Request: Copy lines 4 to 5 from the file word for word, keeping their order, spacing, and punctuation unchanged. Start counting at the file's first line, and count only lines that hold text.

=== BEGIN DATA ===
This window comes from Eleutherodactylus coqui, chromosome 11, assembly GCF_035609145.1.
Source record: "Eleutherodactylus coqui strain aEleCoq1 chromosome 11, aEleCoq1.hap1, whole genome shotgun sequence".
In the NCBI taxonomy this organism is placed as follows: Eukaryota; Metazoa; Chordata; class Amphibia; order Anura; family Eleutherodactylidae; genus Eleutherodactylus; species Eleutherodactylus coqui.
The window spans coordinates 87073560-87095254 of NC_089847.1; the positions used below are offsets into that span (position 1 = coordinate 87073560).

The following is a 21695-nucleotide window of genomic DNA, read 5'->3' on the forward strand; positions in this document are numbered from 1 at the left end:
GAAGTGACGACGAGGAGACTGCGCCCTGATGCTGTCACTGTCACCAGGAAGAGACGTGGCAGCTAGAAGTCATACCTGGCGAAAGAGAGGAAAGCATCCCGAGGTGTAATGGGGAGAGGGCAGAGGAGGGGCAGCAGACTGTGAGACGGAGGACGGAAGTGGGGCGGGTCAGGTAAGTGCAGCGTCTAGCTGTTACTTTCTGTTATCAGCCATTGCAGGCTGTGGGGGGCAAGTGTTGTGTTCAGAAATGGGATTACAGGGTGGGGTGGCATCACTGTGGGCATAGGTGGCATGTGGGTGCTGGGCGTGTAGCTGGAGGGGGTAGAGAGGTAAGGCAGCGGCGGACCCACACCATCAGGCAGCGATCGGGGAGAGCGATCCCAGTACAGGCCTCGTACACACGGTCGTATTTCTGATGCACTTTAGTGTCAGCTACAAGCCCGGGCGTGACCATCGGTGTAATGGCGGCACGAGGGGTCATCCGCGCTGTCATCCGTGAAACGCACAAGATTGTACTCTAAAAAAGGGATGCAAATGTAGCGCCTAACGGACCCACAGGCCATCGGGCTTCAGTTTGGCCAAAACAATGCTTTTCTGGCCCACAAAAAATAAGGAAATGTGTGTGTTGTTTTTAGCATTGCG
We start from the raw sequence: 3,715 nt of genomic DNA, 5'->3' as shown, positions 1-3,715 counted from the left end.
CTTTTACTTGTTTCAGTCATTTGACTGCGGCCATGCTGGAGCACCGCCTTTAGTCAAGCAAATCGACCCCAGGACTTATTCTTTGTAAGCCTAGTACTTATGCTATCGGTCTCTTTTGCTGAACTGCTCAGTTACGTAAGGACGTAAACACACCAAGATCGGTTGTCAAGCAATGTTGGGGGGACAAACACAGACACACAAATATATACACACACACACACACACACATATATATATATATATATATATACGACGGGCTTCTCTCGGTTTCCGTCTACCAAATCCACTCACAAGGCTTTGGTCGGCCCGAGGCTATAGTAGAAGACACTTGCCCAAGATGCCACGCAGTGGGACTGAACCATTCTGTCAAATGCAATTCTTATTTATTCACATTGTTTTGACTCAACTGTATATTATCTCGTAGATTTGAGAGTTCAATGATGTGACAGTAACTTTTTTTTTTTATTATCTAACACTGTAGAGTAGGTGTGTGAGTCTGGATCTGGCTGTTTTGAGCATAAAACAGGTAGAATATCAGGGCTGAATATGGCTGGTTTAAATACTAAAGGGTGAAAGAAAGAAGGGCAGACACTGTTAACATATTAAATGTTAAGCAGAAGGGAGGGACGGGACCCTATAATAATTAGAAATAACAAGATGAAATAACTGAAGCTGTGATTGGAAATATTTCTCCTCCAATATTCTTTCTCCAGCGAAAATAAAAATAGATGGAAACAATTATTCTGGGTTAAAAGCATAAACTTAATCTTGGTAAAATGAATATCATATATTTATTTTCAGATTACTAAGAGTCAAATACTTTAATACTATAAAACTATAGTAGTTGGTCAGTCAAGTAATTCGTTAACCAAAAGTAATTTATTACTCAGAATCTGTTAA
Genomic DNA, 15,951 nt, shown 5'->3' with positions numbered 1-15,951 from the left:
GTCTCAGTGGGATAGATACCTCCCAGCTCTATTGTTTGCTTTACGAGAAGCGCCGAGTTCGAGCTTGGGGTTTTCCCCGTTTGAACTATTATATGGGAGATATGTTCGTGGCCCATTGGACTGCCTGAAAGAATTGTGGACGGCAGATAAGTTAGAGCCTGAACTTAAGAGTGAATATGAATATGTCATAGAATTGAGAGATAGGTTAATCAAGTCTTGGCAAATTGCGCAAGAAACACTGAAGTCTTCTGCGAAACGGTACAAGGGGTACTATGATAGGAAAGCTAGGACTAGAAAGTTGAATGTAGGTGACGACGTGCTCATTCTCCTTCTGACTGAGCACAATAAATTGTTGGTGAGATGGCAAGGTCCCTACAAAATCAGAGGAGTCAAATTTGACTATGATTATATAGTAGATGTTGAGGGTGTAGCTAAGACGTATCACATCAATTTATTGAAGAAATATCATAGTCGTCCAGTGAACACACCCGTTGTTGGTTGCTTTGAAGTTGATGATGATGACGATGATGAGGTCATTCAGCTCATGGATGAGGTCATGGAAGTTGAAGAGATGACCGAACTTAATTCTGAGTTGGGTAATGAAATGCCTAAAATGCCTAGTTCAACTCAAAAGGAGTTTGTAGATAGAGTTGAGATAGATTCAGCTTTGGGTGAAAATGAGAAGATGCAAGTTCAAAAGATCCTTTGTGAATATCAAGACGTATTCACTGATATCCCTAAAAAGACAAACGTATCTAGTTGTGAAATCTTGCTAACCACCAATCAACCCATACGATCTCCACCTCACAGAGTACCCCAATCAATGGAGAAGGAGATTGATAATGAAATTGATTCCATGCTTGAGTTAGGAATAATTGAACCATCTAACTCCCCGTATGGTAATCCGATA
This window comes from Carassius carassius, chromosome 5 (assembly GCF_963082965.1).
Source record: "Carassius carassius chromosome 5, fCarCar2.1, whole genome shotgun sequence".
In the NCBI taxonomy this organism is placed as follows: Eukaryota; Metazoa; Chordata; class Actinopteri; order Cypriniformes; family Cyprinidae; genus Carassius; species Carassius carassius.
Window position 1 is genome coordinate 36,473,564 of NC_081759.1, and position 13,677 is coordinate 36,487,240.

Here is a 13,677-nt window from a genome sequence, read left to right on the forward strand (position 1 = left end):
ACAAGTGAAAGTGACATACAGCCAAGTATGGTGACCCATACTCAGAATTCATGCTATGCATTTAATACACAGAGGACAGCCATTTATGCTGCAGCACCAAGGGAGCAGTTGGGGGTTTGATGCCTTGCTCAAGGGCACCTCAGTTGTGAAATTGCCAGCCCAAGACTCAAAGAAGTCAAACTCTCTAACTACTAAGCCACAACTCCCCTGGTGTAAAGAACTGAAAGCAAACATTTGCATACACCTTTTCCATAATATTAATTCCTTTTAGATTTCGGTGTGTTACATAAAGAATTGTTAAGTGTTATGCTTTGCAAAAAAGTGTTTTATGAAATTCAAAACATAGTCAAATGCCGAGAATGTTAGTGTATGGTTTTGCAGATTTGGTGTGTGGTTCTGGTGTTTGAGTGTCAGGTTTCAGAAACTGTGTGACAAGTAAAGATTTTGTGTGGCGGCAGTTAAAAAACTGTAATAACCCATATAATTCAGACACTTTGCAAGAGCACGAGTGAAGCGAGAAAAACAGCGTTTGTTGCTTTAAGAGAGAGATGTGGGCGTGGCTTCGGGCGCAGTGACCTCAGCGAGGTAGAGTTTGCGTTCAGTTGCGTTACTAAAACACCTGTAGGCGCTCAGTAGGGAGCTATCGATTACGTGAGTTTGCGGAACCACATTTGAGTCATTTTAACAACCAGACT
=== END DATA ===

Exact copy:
The window spans coordinates 87073560-87095254 of NC_089847.1; the positions used below are offsets into that span (position 1 = coordinate 87073560).

The following is a 21695-nucleotide window of genomic DNA, read 5'->3' on the forward strand; positions in this document are numbered from 1 at the left end: